"This is life as seen through the eyes of the kids who live here. It can't get any more authentic than this," said director and actor Ayhan Sonmez.

The audience, among them lots of third-generation immigrants, seemed to love the energetic performance. My friend, who lives and works as a psychologist in Kreuzberg, nodded her head vigorously in response to the dysfunctional tales unfolding on stage, whispering to me: "It's amazing. Many of my patients have gone through similar things."

The street slang, crude humor and accented German drew laughs.

"What am I going to do tomorrow? I don't know - rob a bank, kidnap a rich kid, deal drugs, spit at Merkel," says Ahmet Koyun, one of the protagonists.

After the show, however, a Turkish social worker who's worked for over a decade in Kreuzberg, said he had missed perspectives of German teenagers in the neighborhood. "They often have to deal with different problems, things like broken homes and alcohol abuse by the parents - problems that aren't very common in immigrant households. I would have liked to have seen that on stage too."

Fast-paced and hard-hitting

South of Kottbusser Tor, over in the Neukoelln district, the Heimathafen Neukoelln theater has landed a huge hit with a play called "Arabboy: The short life of Rashid A.”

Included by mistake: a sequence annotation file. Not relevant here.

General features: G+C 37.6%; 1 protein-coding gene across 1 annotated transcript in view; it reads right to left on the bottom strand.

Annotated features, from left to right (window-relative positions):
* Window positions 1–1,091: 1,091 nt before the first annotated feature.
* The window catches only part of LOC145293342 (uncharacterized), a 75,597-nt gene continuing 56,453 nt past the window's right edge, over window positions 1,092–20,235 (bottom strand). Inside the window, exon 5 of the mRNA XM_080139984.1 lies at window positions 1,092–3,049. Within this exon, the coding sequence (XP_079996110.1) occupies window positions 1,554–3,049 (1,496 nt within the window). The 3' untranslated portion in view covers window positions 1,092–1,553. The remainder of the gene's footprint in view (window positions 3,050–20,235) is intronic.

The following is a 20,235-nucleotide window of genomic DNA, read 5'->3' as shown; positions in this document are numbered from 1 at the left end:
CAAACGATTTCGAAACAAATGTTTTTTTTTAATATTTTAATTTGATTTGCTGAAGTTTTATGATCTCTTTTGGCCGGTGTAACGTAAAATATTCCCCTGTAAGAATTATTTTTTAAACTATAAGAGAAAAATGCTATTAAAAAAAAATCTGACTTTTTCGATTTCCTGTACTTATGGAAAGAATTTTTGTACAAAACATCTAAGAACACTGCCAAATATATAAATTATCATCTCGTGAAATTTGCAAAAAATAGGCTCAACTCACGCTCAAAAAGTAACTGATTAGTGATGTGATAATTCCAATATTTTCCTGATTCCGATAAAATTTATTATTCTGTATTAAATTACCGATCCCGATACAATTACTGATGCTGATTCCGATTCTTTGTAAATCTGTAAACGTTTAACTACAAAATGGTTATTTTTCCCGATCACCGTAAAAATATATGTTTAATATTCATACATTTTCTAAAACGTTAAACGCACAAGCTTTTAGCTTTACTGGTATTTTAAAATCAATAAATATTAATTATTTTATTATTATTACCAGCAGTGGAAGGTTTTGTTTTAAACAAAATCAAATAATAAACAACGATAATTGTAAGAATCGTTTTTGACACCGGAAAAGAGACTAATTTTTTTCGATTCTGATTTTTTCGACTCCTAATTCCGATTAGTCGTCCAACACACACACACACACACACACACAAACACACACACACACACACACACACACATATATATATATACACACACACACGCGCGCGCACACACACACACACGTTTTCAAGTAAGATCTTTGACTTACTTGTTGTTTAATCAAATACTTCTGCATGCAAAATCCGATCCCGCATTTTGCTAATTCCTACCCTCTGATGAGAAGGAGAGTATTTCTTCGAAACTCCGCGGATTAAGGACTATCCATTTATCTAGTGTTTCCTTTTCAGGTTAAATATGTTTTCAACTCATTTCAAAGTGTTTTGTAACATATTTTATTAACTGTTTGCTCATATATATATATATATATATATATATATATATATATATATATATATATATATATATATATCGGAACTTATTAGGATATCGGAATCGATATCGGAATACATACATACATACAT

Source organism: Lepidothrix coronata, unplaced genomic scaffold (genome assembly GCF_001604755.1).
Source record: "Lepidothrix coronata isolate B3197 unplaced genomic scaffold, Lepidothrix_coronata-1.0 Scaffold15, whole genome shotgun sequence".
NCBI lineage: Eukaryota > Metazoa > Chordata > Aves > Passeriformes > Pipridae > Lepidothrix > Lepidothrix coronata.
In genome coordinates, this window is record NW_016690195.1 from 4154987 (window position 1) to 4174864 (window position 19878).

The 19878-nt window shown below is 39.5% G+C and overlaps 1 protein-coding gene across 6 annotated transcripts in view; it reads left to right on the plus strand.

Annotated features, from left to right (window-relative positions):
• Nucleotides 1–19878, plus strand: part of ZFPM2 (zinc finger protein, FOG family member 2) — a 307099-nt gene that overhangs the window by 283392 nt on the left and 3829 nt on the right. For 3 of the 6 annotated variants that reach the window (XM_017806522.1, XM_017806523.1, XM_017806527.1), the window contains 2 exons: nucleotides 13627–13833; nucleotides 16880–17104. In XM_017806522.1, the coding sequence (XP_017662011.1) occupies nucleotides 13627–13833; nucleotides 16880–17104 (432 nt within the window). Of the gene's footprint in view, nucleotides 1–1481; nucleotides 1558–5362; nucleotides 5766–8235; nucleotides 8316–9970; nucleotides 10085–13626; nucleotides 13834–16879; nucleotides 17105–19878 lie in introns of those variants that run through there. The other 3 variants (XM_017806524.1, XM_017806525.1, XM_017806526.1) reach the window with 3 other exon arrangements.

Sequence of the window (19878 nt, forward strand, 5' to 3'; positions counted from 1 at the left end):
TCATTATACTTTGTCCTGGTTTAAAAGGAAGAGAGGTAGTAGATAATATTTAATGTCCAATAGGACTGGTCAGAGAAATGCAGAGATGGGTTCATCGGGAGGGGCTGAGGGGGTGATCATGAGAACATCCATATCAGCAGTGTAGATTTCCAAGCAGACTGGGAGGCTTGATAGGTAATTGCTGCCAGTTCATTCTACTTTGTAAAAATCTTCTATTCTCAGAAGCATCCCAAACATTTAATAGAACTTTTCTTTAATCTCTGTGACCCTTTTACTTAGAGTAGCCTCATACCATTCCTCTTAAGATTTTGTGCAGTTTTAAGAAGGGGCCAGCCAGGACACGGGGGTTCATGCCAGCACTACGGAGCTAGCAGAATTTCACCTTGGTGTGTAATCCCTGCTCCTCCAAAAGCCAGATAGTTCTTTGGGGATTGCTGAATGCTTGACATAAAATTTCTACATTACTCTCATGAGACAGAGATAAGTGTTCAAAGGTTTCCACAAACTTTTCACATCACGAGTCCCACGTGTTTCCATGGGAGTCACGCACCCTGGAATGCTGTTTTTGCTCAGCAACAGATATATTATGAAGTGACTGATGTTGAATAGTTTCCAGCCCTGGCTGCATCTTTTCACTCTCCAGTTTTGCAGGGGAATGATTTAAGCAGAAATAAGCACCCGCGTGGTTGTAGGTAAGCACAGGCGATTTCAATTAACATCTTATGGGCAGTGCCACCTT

The play about a Lebanese-Kurdish-Palestinian school drop-out in Neukoelln, played by local actor Huseyin Ekici, and his descent into a world of macho violence, drug crime and finally prison has received standing ovations. The theater's 80 seats have regularly been sold out.

The performance by "Arabboy's" three actors is electrifying. The play is set in the immediate Rollenberg neighborhood, home to the infamous Ruetli School. And the audience, according to the organizers, is often made up of entire school classes from the neighborhood.

On a recent evening, the initial sniggering of the teenage audience was quickly silenced as the fast-paced performance zipped from gangster swagger to a chilling rape scene and brutal violence to Rashid A's deportation from Germany.

The play has also attracted controversy. It's been criticized for flirting with stereotypes and making no attempt at finding out what triggers Rashid's slide.

But Guner Balci, whose book the play is based on, insisted in an interview with the German daily die taz that she'd drawn on her own experience as a social worker in Neukoelln. Balci, now a journalist, was born in the neighborhood to Turkish parents.

"This is how it is. You need to make it clearer that all these people like Rashid A - all the Aishes and Tareks and whatever they're called - are part of German society. What else can they be? They are born here and have grown up here. They're here to stay."

Sonia Phalnikar lives on the border between Kreuzberg and Neukoelln.

Editor: Kate Bowen